"Misdirected musical disaster"
Music: Rajesh Roshan, Gourov-Roshin
Ratings: ½ star
1. Kaabil Hoon
What transpires in the first minute of the song is musical misdirection of ridiculous proportions: there are neat claps and strings for precisely ten seconds before a jazzy saxophone, followed by vocals (Jubin Nautiyal) – so far so good – but just when Jubin changes a verse, kicks in a… dafli. And this dafli-like sounding percussion is equally supported by electronic percussion. Before I could even understand the point of it, the track has changed a few scales and has become a cacophonous disaster. The tune is inherently dated (which is Rajesh Roshan’s inextricable problem – you can’t take him out of the ‘80s), which makes it look like Roshan wants best of both the worlds here—old and new – but he cripples when electronic music is bestowed upon him. His under-confidence is visible.
Only benefit – strictly in terms of structure and not composition – that this song had due to this old-fashioned music director is that when you feel the song would end, which is around 03:50, Roshan reminds us how a tune (no matter good or bad, old or new) has to let grow organically and not chop for radio-slot length. But that portion has Palak Muchhal at her shrillest. This one title track is enough for you to dread of five more songs of the album.
2. Haseeno Ka Deewana
Roshan’s own song from Yaarana gets here what every old song is getting these days: a recreated version. Gourov-Roshin have done it. They end up making something which could be a challenge for listeners to listen it on full volume on their earphones and come out without damaged ears. I didn’t want to give it more than a single listen. All I could hear is transformers rioting with sample sounds thrown in.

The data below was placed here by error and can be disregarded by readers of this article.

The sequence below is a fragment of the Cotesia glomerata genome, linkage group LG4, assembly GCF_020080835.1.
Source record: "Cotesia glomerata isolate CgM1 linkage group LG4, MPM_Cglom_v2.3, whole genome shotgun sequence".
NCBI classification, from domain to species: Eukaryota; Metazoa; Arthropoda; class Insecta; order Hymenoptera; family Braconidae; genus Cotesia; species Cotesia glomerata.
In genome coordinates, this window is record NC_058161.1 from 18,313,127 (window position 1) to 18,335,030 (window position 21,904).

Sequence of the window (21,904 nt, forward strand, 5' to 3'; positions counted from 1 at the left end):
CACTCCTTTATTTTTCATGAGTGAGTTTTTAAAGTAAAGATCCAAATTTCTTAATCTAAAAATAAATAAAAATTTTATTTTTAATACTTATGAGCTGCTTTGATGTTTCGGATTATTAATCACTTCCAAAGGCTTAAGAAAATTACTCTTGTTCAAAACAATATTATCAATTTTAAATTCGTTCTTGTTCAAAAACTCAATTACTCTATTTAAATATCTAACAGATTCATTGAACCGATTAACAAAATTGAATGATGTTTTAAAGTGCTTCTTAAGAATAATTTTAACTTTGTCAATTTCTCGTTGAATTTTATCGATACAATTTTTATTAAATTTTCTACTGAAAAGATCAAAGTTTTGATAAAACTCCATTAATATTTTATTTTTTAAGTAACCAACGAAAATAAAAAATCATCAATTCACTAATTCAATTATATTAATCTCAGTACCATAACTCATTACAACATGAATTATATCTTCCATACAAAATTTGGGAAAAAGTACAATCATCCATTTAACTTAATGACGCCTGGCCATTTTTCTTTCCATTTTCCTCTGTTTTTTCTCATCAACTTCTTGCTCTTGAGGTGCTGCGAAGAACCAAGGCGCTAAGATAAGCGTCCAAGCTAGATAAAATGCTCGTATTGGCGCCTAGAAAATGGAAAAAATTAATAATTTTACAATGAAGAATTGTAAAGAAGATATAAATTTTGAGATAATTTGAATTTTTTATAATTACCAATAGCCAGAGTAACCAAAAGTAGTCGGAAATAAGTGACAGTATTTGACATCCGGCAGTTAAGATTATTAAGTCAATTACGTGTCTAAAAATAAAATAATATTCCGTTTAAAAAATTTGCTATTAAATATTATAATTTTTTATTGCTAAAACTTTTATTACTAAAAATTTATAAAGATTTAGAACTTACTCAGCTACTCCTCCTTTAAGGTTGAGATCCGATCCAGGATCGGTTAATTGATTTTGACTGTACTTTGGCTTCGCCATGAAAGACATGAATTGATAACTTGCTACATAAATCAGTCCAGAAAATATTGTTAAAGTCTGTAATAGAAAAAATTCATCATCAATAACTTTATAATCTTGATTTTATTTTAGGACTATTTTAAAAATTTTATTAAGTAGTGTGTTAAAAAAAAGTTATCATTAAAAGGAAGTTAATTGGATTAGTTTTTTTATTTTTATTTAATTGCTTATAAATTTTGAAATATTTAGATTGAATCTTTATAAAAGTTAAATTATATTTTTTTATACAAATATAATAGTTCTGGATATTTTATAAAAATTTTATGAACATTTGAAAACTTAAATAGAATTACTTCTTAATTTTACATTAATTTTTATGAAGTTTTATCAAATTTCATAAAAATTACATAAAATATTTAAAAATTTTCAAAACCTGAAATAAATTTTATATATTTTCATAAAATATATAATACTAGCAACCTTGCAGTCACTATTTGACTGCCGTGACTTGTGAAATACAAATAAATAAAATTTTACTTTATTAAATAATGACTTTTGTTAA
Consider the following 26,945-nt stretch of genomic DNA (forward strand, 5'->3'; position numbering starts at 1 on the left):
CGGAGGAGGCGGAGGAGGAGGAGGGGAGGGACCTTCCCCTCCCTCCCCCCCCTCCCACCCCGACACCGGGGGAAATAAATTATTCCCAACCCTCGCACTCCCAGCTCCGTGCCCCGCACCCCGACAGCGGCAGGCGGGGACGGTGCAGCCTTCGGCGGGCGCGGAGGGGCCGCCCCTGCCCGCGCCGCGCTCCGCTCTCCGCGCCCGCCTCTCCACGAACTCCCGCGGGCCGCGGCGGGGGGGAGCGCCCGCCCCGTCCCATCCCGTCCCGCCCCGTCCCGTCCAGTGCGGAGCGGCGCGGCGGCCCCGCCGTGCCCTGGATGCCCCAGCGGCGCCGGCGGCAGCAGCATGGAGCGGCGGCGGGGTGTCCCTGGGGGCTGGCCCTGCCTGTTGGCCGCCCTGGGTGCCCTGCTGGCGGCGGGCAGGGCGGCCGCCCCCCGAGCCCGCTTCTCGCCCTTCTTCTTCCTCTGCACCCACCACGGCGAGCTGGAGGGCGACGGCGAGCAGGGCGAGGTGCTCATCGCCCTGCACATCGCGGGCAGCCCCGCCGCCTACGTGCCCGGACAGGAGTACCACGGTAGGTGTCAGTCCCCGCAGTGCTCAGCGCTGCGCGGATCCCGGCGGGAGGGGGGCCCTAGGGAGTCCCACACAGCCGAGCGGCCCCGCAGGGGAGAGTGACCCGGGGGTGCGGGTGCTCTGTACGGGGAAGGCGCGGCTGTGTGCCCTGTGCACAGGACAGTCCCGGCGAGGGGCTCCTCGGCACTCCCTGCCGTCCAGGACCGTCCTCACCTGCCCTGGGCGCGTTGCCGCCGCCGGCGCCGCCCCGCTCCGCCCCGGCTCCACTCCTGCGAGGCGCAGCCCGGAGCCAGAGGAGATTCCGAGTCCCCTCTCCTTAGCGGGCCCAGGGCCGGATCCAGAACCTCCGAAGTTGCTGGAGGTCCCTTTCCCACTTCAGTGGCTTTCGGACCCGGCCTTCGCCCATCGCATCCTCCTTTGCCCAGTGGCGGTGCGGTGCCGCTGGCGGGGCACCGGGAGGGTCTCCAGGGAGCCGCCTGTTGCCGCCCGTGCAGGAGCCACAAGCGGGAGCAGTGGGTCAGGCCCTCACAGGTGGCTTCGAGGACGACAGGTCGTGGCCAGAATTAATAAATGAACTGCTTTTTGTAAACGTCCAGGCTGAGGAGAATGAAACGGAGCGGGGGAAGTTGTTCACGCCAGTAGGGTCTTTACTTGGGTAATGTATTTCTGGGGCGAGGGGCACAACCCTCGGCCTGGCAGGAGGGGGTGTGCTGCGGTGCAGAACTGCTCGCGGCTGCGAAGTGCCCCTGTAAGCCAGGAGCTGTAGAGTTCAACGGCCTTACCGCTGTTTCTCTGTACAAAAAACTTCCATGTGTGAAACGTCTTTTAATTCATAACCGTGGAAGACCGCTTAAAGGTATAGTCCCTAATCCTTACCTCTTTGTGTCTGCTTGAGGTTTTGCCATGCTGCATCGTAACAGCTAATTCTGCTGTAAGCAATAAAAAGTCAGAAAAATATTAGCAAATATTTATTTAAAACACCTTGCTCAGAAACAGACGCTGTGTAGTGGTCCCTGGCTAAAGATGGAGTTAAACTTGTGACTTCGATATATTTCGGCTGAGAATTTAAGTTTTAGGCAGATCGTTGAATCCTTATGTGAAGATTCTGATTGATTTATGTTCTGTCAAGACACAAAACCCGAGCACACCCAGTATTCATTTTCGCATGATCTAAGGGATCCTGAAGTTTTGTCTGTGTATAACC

3. Kuch Din
Finally a mellowed track and I raise the volume of my earphones again. This romantic track has nice tune, old-world again, but it needed an old-world singer. Jubin Nautiyal makes it devoid of any soul. But he is not to be blamed alone, as more than him it’s over-dependence on electronic and poor production value that mars the track. A naturally produced and orchestrated female version of this song by someone like Alka Yagnik would tell you what this song really is.
4. Mon Amour
The slow prelude before the main dance track is nice. The arrangement here is neat too. But it’s so generic and gets so repetitive that it becomes exhaustive to hear. And, of course, Vishal Dadlani for slightly western and energetic track is an obvious choice.
5. Kaabil Hoon (Sad Version)
The sad version rendition of the main hook of the title track by Jubin Nautiyal is so funny that you don’t feel sad or anything anymore.
6. Kisi Se Pyar Ho Jaye
Gourov-Roshin recreate another song of Roshan. This one from Julie (the word Julie in the song is replaced by Jaana) with additional lyrics by Kumaar which feels like they exist in another song. Again, electronic laden, and with meandering piano bits which just doesn’t gel. Zubin, again, is not evocative at all.
Kaabil is a misdirected disaster by all measures.